Full-Service Outsourcing: Building Lasting Partnerships

May 14, 2014
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Current market trends actually could spell opportunity for contract manufacturers, but so many moving targets can make staying ahead a challenge. Full-service outsourcing providers discuss the state of today’s market and how it’s changing.

Christopher Delporte
Editorial Director

Creating solid contract manufacturing relationships, as is the case with most of the partnerships in our lives (personal or professional) takes work. Success comes through trust built by constant communication and by understanding what both sides are capable of, need and want. Sometimes, partnerships—even with the most complementary of talents on each side—aren’t meant to last forever but for periods where both sides work together efficiently and then move on as goals shift, markets shrink or grow, and capabilities change. Often, unions grow and evolve together, finding success by bringing discrete talent to common goals.

Such is the nature of outsourcing in the medical device industry. Medical device companies—large and small alike—increasingly are pushed and pulled by a host of ever-evolving financial, regulatory and market forces. These firms have learned over time to rely on manufacturing partners to get their products to market quicker, more efficiently and at a lower cost. But industry consolidation, quality and regulatory concerns have forced to shrink some supplier lists. It also means medtech companies are asking their fewer outsourcing partners to take on more responsibility, which seems to be just fine with contract manufacturers who recently spoke to Medical Product Outsourcing. That’s where the rubber of the full-service outsourcing equation really meets the road.

According to the Millennium Research Group (MRG), a Toronto, Canada-based global medical technology market intelligence firm, current market conditions may actually bode well for medical device outsourcing providers, and companies are reaping the benefit of longer relationships.

“Medical device brand owners in many countries are facing increasing budgetary pressures due to factors such as the ongoing debt crisis in Europe and the implementation of the medical device excise tax in the United States,” according to a report released earlier this year by MRG analysts. “As a result, there will be rising demand for medical device outsourcing and contract manufacturers as brand owners aim to cut down on production costs, particularly for high-volume and low-margin devices such as endoscopes and surgical instrumentation.”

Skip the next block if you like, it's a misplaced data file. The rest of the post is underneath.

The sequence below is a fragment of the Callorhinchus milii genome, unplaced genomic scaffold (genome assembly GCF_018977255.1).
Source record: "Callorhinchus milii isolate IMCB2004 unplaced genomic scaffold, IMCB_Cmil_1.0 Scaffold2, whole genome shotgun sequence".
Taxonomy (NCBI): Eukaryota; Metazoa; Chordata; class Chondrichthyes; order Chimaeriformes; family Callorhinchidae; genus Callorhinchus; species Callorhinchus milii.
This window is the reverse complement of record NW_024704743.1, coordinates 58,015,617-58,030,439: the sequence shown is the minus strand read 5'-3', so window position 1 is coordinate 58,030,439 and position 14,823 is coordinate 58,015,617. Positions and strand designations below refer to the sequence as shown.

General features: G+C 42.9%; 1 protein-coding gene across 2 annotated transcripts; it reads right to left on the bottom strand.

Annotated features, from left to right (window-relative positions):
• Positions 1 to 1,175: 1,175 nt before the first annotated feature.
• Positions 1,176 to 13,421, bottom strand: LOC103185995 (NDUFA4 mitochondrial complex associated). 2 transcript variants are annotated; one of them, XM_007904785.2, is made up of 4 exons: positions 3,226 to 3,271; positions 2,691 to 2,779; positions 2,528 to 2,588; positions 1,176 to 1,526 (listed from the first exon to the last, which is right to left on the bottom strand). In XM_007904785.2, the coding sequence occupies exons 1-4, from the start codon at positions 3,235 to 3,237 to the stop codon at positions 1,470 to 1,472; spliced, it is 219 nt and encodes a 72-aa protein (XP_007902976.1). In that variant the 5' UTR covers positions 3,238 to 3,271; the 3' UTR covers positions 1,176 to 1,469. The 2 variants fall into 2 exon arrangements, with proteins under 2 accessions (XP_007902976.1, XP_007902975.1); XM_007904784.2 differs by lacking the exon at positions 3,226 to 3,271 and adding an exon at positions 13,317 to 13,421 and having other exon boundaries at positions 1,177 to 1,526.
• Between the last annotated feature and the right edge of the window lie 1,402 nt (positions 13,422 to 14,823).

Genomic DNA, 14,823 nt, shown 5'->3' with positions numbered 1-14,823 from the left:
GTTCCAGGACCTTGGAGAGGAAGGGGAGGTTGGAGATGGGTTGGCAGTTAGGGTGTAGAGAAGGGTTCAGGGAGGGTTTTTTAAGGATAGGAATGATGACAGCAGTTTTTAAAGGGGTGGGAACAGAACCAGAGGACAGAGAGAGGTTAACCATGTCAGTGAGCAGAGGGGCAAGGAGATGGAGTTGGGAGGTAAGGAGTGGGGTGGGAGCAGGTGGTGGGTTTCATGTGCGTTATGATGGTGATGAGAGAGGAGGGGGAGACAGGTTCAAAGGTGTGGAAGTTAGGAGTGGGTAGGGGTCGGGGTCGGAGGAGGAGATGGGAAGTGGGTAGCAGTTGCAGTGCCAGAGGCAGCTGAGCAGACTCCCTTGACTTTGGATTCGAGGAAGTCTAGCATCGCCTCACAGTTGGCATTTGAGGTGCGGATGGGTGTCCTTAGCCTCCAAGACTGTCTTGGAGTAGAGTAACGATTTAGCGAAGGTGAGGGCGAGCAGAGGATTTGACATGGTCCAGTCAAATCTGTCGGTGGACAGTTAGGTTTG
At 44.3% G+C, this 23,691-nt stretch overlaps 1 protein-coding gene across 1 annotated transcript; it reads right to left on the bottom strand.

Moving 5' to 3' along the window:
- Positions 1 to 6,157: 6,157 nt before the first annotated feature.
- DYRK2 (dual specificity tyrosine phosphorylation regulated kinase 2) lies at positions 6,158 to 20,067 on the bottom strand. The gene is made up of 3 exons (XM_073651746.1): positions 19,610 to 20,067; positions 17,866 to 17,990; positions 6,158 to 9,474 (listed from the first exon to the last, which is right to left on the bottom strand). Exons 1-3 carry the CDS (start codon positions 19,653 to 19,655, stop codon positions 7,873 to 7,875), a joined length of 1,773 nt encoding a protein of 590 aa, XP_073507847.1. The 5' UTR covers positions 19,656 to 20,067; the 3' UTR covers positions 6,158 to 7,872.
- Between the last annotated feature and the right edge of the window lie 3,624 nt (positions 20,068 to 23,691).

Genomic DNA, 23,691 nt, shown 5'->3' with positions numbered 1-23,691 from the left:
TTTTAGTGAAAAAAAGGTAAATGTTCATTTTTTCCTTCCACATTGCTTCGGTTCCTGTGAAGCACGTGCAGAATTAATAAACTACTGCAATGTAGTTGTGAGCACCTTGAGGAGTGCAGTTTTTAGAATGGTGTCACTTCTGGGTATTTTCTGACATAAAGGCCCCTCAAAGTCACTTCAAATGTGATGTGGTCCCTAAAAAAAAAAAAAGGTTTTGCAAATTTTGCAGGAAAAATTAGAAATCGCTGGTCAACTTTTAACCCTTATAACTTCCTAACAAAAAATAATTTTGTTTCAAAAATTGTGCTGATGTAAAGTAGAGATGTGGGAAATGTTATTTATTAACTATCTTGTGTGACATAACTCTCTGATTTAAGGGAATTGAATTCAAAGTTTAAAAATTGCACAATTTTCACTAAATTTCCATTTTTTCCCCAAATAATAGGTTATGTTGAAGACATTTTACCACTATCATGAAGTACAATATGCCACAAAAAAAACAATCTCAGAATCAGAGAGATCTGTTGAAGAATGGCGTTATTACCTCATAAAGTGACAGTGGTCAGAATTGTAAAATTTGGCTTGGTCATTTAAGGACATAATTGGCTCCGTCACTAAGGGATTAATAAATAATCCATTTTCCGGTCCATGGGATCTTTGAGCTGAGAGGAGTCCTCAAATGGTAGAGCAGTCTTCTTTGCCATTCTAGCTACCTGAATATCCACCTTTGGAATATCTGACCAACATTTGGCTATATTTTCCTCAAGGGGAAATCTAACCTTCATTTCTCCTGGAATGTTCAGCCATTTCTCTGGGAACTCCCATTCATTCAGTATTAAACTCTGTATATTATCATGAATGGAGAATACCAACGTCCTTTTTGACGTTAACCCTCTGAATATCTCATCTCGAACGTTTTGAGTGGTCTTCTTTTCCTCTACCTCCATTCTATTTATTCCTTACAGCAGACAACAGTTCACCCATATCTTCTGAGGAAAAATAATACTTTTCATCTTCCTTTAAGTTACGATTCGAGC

Additionally, some OEMs, especially small and midsize companies, work closely with contract manufacturers when they are looking to launch new products but do not have the resources for large-scale manufacturing, the report noted. The report also pointed out that medical device outsourcing is “fairly high” in the spinal implant market in particular because it’s a sector where many smaller companies with innovative products compete.

And while medical device outsourcing is also a strategy being used by medical device companies trying to increase their presence in developing markets, offshoring is more about reaching local markets than it is low-cost labor.

“Rising interest in emerging markets, such as in Brazil, India and China, is also greatly impacting medical device outsourcing,” said MRG Analyst Julia Wall. “Working with local contract manufacturers can help foreign brand owners avoid high import and shipping costs. They can also more easily navigate local regulations and distribution networks.”

Despite the benefits of international options to serve those markets, the report noted a shift back to United States-based manufacturing due to concerns regarding quality control.

“Another trend in the medical device outsourcing market is the increasingly collaborative and long-term relationship between brand owners and contract manufacturers,” analysts wrote. “Building an established partnership encourages accountability and helps the contract manufacturers become more invested in the design process. Brand owners are thus working with contract manufacturers earlier in the design process to optimize and streamline manufacturing processes. In addition, more brand owners prefer working with fewer contract manufacturers to better manage quality control. In response, suppliers are broadening their range of products and services through acquisitions of smaller contract manufacturers and organic growth to address the increasingly diverse needs of brand owners.”